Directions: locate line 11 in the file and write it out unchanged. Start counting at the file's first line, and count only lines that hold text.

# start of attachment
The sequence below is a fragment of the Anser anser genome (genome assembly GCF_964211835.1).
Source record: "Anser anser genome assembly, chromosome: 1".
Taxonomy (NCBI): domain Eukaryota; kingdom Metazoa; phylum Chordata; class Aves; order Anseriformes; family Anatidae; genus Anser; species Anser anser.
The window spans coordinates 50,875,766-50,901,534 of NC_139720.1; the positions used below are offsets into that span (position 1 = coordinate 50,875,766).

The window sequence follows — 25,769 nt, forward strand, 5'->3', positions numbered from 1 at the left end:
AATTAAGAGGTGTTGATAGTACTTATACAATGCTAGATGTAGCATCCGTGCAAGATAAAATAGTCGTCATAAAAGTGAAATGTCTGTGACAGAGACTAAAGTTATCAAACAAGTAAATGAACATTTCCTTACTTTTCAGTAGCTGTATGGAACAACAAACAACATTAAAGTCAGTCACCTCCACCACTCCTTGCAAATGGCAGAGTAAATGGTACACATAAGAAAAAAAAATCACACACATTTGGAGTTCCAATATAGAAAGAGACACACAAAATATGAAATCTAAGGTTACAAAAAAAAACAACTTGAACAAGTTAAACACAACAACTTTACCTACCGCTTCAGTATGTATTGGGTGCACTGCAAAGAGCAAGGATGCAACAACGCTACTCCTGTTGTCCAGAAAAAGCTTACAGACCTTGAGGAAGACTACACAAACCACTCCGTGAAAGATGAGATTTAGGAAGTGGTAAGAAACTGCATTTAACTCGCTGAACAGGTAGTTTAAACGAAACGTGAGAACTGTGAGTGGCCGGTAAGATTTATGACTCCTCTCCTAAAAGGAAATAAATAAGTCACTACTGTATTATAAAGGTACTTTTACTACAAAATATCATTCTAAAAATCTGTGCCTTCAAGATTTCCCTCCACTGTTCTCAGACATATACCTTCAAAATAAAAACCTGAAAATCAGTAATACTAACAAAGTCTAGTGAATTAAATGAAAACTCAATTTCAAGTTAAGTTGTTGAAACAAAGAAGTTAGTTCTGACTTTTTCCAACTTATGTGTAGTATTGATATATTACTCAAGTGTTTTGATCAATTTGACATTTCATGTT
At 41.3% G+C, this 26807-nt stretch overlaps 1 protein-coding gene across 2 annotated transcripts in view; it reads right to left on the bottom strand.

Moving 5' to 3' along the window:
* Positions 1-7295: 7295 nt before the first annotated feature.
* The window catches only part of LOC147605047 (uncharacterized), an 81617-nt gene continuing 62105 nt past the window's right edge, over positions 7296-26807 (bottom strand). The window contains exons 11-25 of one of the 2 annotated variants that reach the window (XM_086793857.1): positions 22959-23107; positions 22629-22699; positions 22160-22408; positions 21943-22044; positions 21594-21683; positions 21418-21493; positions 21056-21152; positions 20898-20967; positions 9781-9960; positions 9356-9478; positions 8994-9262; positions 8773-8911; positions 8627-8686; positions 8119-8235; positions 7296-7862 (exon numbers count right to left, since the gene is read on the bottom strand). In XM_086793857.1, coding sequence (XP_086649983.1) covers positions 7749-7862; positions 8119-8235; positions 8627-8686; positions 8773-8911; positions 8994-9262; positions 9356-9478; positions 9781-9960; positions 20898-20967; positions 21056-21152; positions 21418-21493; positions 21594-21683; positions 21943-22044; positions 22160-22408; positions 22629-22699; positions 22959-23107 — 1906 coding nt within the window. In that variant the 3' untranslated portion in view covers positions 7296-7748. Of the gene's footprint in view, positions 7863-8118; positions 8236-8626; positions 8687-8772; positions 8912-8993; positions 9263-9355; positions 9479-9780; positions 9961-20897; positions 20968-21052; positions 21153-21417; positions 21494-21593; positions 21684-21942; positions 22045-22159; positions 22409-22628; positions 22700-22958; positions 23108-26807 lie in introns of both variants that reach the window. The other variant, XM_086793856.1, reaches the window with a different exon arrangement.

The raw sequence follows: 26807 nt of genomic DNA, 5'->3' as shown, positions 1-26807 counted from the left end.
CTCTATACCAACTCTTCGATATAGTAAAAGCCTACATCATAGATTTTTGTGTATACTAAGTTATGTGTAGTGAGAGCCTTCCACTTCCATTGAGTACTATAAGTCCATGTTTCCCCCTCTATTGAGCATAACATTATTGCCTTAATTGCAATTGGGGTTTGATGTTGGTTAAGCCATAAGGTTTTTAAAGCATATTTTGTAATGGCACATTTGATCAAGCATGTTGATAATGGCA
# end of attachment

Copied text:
The raw sequence follows: 26807 nt of genomic DNA, 5'->3' as shown, positions 1-26807 counted from the left end.